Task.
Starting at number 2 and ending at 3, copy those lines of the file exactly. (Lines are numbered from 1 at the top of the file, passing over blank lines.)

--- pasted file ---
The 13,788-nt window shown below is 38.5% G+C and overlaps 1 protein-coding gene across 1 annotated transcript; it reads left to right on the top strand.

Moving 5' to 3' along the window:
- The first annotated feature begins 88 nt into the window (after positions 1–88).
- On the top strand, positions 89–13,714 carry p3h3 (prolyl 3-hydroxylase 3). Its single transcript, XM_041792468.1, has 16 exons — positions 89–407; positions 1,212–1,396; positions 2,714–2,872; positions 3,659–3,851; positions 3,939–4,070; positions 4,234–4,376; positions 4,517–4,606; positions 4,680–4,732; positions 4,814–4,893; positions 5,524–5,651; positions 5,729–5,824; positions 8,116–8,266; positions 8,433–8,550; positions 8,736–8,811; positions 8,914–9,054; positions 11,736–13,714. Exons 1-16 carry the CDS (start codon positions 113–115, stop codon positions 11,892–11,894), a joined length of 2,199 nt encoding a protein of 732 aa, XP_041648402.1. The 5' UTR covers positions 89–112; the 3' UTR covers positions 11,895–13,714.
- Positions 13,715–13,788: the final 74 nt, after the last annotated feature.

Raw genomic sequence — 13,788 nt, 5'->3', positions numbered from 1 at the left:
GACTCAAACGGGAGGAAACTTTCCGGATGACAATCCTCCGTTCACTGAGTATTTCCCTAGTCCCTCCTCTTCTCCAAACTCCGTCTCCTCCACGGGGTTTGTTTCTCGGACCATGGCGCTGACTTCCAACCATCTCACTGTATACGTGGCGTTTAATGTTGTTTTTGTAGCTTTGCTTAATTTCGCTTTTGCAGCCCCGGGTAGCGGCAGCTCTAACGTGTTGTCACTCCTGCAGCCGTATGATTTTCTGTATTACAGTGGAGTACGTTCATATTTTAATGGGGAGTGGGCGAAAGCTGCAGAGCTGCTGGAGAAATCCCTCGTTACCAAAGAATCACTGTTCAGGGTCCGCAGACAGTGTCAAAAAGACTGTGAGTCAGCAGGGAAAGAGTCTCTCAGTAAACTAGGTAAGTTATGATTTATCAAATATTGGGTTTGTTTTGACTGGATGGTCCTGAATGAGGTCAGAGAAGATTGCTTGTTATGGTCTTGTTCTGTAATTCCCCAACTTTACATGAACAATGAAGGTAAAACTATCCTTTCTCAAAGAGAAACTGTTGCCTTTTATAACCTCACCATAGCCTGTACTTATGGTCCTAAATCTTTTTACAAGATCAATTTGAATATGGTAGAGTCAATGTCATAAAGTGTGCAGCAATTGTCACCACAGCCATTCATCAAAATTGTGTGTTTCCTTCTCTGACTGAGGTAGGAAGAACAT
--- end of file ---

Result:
Moving 5' to 3' along the window:
- The first annotated feature begins 88 nt into the window (after positions 1–88).